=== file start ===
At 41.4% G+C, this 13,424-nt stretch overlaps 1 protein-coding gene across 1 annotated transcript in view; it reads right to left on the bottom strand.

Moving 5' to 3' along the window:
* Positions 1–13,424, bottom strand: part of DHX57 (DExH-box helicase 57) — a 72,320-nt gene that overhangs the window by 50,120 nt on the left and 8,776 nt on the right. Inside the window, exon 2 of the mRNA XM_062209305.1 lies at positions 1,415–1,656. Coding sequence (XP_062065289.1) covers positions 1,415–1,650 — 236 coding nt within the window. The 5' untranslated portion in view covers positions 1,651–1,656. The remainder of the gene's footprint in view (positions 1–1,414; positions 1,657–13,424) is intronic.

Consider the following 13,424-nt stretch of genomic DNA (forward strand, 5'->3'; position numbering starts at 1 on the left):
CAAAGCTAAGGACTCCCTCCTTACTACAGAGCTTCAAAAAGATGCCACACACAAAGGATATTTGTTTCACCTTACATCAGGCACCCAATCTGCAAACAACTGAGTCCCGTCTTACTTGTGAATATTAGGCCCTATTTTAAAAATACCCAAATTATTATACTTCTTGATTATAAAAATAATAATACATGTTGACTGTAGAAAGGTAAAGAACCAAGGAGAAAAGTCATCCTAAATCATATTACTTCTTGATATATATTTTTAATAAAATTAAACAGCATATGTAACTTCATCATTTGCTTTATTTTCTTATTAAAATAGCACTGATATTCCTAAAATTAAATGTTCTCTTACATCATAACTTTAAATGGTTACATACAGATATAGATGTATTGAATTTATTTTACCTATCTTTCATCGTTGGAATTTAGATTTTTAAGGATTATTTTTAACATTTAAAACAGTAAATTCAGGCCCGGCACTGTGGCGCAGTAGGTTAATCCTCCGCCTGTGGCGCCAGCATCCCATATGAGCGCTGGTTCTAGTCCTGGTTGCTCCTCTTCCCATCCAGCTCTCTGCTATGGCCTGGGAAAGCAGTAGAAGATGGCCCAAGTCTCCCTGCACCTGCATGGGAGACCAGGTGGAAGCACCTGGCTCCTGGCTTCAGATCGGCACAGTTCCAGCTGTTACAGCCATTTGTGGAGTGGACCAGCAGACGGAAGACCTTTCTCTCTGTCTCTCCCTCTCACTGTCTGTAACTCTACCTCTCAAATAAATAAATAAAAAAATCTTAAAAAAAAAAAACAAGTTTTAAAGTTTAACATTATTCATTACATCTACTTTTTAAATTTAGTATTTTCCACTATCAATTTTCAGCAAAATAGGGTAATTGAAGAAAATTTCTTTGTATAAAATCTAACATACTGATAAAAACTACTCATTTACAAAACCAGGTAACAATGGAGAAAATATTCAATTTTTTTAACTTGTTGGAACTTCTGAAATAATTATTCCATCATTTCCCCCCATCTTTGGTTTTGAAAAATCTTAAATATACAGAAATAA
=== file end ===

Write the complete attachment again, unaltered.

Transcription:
At 41.4% G+C, this 13,424-nt stretch overlaps 1 protein-coding gene across 1 annotated transcript in view; it reads right to left on the bottom strand.

Moving 5' to 3' along the window:
* Positions 1–13,424, bottom strand: part of DHX57 (DExH-box helicase 57) — a 72,320-nt gene that overhangs the window by 50,120 nt on the left and 8,776 nt on the right. Inside the window, exon 2 of the mRNA XM_062209305.1 lies at positions 1,415–1,656. Coding sequence (XP_062065289.1) covers positions 1,415–1,650 — 236 coding nt within the window. The 5' untranslated portion in view covers positions 1,651–1,656. The remainder of the gene's footprint in view (positions 1–1,414; positions 1,657–13,424) is intronic.

Consider the following 13,424-nt stretch of genomic DNA (forward strand, 5'->3'; position numbering starts at 1 on the left):
CAAAGCTAAGGACTCCCTCCTTACTACAGAGCTTCAAAAAGATGCCACACACAAAGGATATTTGTTTCACCTTACATCAGGCACCCAATCTGCAAACAACTGAGTCCCGTCTTACTTGTGAATATTAGGCCCTATTTTAAAAATACCCAAATTATTATACTTCTTGATTATAAAAATAATAATACATGTTGACTGTAGAAAGGTAAAGAACCAAGGAGAAAAGTCATCCTAAATCATATTACTTCTTGATATATATTTTTAATAAAATTAAACAGCATATGTAACTTCATCATTTGCTTTATTTTCTTATTAAAATAGCACTGATATTCCTAAAATTAAATGTTCTCTTACATCATAACTTTAAATGGTTACATACAGATATAGATGTATTGAATTTATTTTACCTATCTTTCATCGTTGGAATTTAGATTTTTAAGGATTATTTTTAACATTTAAAACAGTAAATTCAGGCCCGGCACTGTGGCGCAGTAGGTTAATCCTCCGCCTGTGGCGCCAGCATCCCATATGAGCGCTGGTTCTAGTCCTGGTTGCTCCTCTTCCCATCCAGCTCTCTGCTATGGCCTGGGAAAGCAGTAGAAGATGGCCCAAGTCTCCCTGCACCTGCATGGGAGACCAGGTGGAAGCACCTGGCTCCTGGCTTCAGATCGGCACAGTTCCAGCTGTTACAGCCATTTGTGGAGTGGACCAGCAGACGGAAGACCTTTCTCTCTGTCTCTCCCTCTCACTGTCTGTAACTCTACCTCTCAAATAAATAAATAAAAAAATCTTAAAAAAAAAAAACAAGTTTTAAAGTTTAACATTATTCATTACATCTACTTTTTAAATTTAGTATTTTCCACTATCAATTTTCAGCAAAATAGGGTAATTGAAGAAAATTTCTTTGTATAAAATCTAACATACTGATAAAAACTACTCATTTACAAAACCAGGTAACAATGGAGAAAATATTCAATTTTTTTAACTTGTTGGAACTTCTGAAATAATTATTCCATCATTTCCCCCCATCTTTGGTTTTGAAAAATCTTAAATATACAGAAATAA